How Submarines Work


Submerging and Surfacing

A Submarine can float on water because the weight of the water displaced is equal to the weight of the craft. The upward force that the water has on the vessel is known as they buoyant force. The key to controlling a submarine’s diving and resurfacing, is to control the buoyancy.

Submarines are equipped with ballast tanks and trip tanks that can be filled with either water or air. To have the submarine sitting on the surface, the ballast tanks must be empty; to descend, the air in the tanks is replaced with water. The density of a submarine then becomes greater than the water and it will submerge. There is a supply of compressed air on board that is used for both life support and to fill the ballast tanks.

The speed of descent is additionally helped with a set of diving planes or “wings” on the top of the submarine. The angle of the wings is controlled, thus influencing the angle of descent.

To keep the submarine level at any depth, the submarine maintains a balance of air and water in the trip tanks, so that the overall density is equal to the surrounding water. The diving planes also help keep the depth of the submarine constant. The rudder on the back of the craft helps steer it.


Power Supply

Nuclear submarines use nuclear reactors, steam turbines, and reduction gearing to drive the main propeller shaft. Electric power is also used to operate equipment, this is made from diesel engines and nuclear reactors. Batteries may also be used for electric power, and they may be charged using either a diesel engine or a nuclear reactor.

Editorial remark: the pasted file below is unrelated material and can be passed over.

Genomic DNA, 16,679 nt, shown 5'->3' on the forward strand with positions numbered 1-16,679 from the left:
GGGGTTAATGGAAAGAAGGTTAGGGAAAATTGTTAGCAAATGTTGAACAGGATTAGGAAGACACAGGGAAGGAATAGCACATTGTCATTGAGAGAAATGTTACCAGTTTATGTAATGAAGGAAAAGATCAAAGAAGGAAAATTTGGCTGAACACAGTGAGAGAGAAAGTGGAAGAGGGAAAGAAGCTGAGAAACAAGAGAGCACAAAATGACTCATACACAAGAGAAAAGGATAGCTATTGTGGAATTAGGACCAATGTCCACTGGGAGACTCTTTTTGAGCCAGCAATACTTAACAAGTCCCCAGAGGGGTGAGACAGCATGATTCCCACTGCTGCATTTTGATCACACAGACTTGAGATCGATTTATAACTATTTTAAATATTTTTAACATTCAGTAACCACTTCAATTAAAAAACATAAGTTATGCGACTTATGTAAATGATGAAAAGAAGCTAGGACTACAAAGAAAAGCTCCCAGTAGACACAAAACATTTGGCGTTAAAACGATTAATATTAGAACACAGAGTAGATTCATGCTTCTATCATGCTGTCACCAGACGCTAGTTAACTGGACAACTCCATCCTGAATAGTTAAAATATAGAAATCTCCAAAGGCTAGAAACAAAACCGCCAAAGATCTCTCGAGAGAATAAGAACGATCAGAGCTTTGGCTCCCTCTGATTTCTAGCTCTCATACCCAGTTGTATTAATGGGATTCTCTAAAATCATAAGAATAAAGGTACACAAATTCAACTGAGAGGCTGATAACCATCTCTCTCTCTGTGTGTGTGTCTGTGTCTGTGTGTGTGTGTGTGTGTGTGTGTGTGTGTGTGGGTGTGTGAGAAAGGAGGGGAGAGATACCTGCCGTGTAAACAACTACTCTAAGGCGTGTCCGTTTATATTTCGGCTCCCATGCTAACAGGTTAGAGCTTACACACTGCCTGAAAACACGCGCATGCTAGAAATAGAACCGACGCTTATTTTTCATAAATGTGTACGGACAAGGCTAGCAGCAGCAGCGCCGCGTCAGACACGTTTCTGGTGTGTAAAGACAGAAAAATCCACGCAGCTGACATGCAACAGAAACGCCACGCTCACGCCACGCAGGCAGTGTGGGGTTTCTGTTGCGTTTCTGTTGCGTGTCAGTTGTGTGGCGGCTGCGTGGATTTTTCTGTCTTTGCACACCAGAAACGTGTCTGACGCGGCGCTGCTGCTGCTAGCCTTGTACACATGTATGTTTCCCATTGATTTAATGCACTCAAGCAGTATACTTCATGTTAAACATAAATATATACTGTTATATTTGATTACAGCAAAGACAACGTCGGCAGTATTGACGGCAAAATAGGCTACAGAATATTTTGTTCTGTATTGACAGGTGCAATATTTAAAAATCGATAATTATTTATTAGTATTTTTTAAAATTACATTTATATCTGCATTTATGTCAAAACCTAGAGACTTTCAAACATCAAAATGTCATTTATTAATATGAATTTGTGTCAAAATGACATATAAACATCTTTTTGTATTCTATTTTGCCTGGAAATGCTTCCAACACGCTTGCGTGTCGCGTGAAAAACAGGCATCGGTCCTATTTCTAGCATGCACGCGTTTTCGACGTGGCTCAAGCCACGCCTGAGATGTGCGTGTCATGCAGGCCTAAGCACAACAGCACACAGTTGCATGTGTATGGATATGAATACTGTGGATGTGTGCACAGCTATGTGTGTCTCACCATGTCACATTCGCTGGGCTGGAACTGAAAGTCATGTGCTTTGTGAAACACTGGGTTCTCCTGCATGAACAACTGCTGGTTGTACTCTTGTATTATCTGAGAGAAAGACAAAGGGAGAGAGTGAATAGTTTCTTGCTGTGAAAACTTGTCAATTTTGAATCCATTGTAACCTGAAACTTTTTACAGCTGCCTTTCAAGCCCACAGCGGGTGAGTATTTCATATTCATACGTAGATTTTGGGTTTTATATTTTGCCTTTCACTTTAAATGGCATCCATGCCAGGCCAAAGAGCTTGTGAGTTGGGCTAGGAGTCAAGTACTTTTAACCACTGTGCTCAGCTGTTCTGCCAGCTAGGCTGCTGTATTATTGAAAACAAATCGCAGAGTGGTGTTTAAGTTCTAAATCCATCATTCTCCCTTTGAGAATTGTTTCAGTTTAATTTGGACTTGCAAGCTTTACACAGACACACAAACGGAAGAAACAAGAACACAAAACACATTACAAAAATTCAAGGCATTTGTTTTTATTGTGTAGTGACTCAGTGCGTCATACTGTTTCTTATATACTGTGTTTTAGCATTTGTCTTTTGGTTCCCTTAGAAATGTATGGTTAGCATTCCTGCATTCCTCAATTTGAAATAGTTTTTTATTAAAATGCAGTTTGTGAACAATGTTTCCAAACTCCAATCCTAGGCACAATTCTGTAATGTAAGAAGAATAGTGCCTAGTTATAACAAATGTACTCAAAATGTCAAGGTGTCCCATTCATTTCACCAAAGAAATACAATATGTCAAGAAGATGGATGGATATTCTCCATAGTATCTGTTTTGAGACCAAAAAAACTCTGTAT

Nuclear submarines have an advantage to diesel submarines because they can stay submerged for weeks at a time. Diesel engines can only be used while the submarine is surfaced, or at least using a snorkel, to recharge the batteries. Once the batteries are charged, the submarine can descend using electric power. Because nuclear fuel lasts much longer than diesel fuel, nuclear submarines can stay under water or at sea for long periods of time, without having to port to refuel.


Submarines navigate using global positioning system while on the surface, however, this will not work while the vessel is submerged. Underwater, the crafts use inertial guidance systems that keep track of the ship’s motion from a fixed starting point using gyroscopes. These systems are very complex and difficult to use, and very accurate at the same time. They are accurate up to 150 hours at a time.
To locate targets, submarines use passive sonar. This works by emitting sound waves through water and allowing the sound waves to reflect off the target and return; by knowing the speed of sound in water and the time it took for the sound wave to travel back, submarines can calculate the distance to the target. This is the same technique that bats, dolphins, and whales use. These systems can also help recalibrate the inertial guidance systems.

Air Supply

Oxygen is supplied from either compressed tanks, or an oxygen generator, which works by electrolysis. Oxygen can either be released in periods throughout the day, or whenever a computer senses the oxygen level is low. Carbon Dioxide must be removed from the air as well. This can be done chemically using soda lime in “scrubbers”. The carbon dioxide is trapped and removed from the air in chemical reactions. Moisture is removed by a dehumidifier, this prevents condensation buildup within the ship.

Water Supply

Most submarines can take in seawater and turn it into fresh water through a distillation process. The distillation plant on submarines can produce 10,000 to 40,000 gallons of water per day. The water is mainly used for cooling equipment and for the crews’ personal use.


Intro Page History Uses How They Work Sources